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January 2019

Bath Abbey's New Sustainable Heating System

 About the author:

Neil Francis is an Associate Director at BuroHappold Consulting Engineers in Bath.  BuroHappold is an international, integrated engineering practice founded in 1976 by the late Sir Ted Happold.  Today the practice employs over 1700 staff in 21 offices around the world offering all the key disciplines associated with the built environment and consulting.  Neil’s discipline is Building Services and Environmental Engineering with over 25 years’ experience working in particular on Cultural and Civic projects.  
See www.burohappold.com for more information.

Over one million litres of natural hot spring water at up to 45°C rises in the centre of Bath every day, flowing through the Roman Baths and the Great Drain to discharge into the River Avon.  Bath Abbey plans to recover energy from the water in the Great Drain for heating of the Abbey as part of the much broader £20m Footprint Project currently underway on site.

The Footprint Project is about carrying out essential repairs and improving facilities for future generations.  In the Abbey in particular, there are over 8,500 burials below its floor, many of which have collapsed making the floor structurally unstable.  Furthermore, the Abbey's existing heating is over 100 years old and at the end of its useful life, with comfort issues and excessive cold down-draughts from the large areas of glazing.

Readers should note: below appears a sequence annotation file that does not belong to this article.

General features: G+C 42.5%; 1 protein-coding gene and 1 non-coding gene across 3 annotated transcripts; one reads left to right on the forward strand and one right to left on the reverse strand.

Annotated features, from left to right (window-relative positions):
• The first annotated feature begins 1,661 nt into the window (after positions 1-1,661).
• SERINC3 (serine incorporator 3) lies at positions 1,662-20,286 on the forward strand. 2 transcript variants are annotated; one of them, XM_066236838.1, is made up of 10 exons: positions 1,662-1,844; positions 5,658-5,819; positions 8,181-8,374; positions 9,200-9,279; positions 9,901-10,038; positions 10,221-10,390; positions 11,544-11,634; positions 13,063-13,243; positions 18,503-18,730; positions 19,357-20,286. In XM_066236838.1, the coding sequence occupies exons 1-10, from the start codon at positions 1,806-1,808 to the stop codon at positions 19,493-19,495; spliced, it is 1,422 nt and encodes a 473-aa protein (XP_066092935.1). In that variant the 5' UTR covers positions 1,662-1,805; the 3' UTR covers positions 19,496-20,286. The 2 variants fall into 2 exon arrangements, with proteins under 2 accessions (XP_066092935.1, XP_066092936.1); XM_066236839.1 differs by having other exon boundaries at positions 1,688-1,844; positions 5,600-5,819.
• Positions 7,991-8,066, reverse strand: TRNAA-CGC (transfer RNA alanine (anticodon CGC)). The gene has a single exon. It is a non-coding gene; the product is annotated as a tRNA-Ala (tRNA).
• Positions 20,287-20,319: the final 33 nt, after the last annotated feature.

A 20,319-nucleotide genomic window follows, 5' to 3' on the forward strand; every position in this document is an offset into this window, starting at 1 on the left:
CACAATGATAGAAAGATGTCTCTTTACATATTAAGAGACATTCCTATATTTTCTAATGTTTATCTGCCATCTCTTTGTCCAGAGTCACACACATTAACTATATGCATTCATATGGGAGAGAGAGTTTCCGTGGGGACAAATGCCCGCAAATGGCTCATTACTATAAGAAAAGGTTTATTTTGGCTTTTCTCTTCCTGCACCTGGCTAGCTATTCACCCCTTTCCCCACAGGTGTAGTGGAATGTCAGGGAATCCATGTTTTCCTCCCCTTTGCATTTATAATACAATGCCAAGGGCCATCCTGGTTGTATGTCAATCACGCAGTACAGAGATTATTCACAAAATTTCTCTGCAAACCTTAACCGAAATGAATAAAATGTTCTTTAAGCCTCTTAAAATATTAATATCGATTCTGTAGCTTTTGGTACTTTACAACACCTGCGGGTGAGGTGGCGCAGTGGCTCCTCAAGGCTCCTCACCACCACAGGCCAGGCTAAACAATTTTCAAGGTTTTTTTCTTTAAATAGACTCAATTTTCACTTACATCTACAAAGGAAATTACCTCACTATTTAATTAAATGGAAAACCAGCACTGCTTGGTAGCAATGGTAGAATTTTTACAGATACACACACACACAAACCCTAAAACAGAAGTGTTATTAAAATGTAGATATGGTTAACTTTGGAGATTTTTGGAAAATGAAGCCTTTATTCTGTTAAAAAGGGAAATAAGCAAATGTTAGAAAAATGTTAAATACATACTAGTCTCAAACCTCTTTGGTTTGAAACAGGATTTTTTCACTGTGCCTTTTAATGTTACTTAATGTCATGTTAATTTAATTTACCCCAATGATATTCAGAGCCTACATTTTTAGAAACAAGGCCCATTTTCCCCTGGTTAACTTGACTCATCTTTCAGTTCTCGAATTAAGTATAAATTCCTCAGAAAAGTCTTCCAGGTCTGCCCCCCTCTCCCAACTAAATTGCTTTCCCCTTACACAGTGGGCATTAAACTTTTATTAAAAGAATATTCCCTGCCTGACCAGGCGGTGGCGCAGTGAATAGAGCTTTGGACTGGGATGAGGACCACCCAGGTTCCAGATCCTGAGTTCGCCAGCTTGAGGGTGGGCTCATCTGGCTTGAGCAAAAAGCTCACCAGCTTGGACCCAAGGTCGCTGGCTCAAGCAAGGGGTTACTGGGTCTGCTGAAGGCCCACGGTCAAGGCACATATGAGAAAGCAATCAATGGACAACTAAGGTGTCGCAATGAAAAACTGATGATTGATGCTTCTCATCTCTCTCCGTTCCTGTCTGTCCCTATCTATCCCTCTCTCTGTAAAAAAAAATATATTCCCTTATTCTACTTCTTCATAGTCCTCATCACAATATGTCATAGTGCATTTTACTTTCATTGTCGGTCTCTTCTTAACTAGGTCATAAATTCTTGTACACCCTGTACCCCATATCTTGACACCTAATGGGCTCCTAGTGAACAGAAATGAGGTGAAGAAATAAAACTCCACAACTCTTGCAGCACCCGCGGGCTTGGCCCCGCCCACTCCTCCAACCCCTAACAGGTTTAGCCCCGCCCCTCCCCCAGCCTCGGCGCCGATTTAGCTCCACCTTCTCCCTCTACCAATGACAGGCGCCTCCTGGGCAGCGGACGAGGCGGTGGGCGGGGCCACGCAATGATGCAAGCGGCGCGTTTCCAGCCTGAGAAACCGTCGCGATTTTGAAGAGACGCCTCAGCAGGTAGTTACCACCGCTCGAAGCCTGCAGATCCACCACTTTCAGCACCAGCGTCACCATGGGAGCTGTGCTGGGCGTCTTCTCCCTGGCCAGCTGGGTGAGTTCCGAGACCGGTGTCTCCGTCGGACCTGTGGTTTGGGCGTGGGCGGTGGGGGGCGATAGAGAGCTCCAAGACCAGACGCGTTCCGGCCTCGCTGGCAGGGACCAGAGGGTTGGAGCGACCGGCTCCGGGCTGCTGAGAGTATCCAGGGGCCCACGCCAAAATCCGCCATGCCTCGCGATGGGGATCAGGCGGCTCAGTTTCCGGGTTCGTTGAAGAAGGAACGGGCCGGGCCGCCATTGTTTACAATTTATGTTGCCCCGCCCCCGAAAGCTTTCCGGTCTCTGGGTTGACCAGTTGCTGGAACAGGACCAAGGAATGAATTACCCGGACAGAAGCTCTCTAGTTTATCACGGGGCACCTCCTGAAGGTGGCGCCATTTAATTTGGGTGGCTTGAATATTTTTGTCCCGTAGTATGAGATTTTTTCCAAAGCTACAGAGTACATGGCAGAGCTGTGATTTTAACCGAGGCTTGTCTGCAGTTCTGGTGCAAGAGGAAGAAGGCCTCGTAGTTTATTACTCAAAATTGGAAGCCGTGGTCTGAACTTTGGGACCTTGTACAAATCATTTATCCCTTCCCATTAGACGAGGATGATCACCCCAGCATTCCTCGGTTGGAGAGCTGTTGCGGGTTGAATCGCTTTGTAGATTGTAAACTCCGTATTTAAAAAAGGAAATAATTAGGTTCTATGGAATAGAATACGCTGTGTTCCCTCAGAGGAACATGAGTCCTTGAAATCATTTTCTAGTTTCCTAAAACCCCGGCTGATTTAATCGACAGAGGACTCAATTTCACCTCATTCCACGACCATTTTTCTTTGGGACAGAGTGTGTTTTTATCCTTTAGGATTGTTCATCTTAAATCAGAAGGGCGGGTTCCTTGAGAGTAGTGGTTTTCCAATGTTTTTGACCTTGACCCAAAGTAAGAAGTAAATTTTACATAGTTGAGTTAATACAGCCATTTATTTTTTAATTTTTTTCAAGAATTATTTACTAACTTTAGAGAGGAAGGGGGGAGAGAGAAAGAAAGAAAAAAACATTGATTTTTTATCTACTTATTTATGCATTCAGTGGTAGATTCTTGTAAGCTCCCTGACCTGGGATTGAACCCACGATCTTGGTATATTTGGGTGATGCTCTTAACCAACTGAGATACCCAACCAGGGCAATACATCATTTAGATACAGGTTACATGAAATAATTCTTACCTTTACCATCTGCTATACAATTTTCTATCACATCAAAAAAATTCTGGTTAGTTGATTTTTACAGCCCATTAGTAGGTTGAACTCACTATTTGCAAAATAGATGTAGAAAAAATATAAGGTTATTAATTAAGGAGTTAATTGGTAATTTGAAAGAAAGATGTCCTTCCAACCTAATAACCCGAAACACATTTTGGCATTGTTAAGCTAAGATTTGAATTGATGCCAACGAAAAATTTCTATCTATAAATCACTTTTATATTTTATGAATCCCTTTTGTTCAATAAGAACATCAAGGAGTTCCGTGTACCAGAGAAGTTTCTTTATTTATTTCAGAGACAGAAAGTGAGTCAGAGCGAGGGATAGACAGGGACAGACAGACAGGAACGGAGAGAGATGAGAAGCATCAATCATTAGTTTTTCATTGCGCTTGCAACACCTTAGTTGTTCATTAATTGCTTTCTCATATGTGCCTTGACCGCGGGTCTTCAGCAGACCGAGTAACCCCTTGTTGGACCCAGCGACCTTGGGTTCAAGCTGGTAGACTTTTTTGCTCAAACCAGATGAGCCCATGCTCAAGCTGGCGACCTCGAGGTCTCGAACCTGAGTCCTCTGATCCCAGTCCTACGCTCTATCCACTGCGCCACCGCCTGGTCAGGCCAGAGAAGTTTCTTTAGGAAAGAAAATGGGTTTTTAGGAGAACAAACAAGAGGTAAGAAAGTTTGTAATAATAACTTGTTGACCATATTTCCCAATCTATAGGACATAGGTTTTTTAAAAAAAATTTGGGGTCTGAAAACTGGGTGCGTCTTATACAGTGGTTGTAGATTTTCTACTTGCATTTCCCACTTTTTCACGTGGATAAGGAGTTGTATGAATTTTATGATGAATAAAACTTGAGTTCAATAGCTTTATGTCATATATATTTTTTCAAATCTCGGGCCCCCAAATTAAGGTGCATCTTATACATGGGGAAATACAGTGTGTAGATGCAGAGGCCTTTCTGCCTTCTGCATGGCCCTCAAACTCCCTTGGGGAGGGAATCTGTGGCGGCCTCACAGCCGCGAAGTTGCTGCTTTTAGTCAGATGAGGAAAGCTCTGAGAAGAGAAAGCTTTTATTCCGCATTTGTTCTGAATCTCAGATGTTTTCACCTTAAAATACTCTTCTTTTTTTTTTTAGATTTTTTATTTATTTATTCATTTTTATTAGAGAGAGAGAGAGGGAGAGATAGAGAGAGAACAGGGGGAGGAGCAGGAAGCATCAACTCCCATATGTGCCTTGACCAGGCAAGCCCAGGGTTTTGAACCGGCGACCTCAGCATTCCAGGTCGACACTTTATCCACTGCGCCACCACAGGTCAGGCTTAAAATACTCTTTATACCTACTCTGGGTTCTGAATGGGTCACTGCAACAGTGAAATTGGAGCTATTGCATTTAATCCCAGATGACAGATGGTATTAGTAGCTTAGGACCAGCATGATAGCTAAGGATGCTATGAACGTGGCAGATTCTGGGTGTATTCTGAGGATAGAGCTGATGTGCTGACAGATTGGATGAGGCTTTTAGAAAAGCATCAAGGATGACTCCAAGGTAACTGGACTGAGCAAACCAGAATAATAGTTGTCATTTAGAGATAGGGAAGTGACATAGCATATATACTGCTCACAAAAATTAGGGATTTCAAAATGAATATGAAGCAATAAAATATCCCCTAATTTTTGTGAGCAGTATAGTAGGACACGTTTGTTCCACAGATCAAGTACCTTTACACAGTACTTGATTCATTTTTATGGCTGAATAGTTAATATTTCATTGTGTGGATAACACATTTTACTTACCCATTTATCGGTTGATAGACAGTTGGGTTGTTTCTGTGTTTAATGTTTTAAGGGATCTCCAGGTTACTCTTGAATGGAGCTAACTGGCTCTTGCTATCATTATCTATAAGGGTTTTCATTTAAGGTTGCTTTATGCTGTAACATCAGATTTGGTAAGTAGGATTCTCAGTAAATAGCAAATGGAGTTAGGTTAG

As part of the £20m Bath Abbey Footprint Project, the urgent need to repair the Abbey floor combined with the availability of the nearby Bath hot spring water has given the unique opportunity to install an innovative new sustainable heating system.  The two main parts, consisting of the new heating in Abbey and heat recovery from the nearby Great Drain, have been designed for maximum compatibility and efficiency. 
     

Fig 1. Abbey existing cross-section showing large scale air circulation in winter caused by warm air rising from heat trenches and cold air falling from windows.


 
Fig 2. Abbey thermal analysis showing proposed underfloor heating and realigned trenches giving more comfortable and uniform low level occupied zone conditions, compared to existing heating (inset).